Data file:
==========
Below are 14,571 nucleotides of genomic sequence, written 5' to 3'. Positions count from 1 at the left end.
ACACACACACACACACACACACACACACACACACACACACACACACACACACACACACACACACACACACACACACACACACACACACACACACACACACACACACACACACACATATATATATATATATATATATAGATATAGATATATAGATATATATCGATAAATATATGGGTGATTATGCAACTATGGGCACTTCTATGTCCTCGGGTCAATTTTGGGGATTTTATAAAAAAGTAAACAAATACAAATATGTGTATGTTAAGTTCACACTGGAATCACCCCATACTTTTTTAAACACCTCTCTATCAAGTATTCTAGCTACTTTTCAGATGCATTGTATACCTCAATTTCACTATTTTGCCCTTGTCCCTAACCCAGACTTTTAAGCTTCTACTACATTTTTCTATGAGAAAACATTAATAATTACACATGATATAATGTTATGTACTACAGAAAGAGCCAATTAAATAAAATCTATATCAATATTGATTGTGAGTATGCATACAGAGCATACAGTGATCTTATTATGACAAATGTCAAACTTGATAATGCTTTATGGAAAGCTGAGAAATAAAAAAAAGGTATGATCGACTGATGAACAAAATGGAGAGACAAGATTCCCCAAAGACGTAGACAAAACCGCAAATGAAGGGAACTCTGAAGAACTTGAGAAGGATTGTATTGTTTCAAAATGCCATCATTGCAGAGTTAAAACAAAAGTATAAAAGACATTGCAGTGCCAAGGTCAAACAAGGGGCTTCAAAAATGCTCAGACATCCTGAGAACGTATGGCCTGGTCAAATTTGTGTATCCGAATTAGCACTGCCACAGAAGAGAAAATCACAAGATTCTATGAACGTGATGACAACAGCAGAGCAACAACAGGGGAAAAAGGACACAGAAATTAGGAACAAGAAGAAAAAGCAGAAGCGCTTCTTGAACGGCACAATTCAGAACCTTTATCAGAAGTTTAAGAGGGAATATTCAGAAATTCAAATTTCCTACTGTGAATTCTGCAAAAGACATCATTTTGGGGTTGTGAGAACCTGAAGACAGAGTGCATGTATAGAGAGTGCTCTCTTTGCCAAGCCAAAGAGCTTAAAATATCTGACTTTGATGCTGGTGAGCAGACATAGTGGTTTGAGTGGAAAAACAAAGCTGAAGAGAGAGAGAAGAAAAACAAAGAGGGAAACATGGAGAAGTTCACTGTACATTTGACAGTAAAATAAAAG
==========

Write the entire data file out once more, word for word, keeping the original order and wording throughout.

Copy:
Below are 14,571 nucleotides of genomic sequence, written 5' to 3'. Positions count from 1 at the left end.
ACACACACACACACACACACACACACACACACACACACACACACACACACACACACACACACACACACACACACACACACACACACACACACACACACACACACACACACACACATATATATATATATATATATATAGATATAGATATATAGATATATATCGATAAATATATGGGTGATTATGCAACTATGGGCACTTCTATGTCCTCGGGTCAATTTTGGGGATTTTATAAAAAAGTAAACAAATACAAATATGTGTATGTTAAGTTCACACTGGAATCACCCCATACTTTTTTAAACACCTCTCTATCAAGTATTCTAGCTACTTTTCAGATGCATTGTATACCTCAATTTCACTATTTTGCCCTTGTCCCTAACCCAGACTTTTAAGCTTCTACTACATTTTTCTATGAGAAAACATTAATAATTACACATGATATAATGTTATGTACTACAGAAAGAGCCAATTAAATAAAATCTATATCAATATTGATTGTGAGTATGCATACAGAGCATACAGTGATCTTATTATGACAAATGTCAAACTTGATAATGCTTTATGGAAAGCTGAGAAATAAAAAAAAGGTATGATCGACTGATGAACAAAATGGAGAGACAAGATTCCCCAAAGACGTAGACAAAACCGCAAATGAAGGGAACTCTGAAGAACTTGAGAAGGATTGTATTGTTTCAAAATGCCATCATTGCAGAGTTAAAACAAAAGTATAAAAGACATTGCAGTGCCAAGGTCAAACAAGGGGCTTCAAAAATGCTCAGACATCCTGAGAACGTATGGCCTGGTCAAATTTGTGTATCCGAATTAGCACTGCCACAGAAGAGAAAATCACAAGATTCTATGAACGTGATGACAACAGCAGAGCAACAACAGGGGAAAAAGGACACAGAAATTAGGAACAAGAAGAAAAAGCAGAAGCGCTTCTTGAACGGCACAATTCAGAACCTTTATCAGAAGTTTAAGAGGGAATATTCAGAAATTCAAATTTCCTACTGTGAATTCTGCAAAAGACATCATTTTGGGGTTGTGAGAACCTGAAGACAGAGTGCATGTATAGAGAGTGCTCTCTTTGCCAAGCCAAAGAGCTTAAAATATCTGACTTTGATGCTGGTGAGCAGACATAGTGGTTTGAGTGGAAAAACAAAGCTGAAGAGAGAGAGAAGAAAAACAAAGAGGGAAACATGGAGAAGTTCACTGTACATTTGACAGTAAAATAAAAG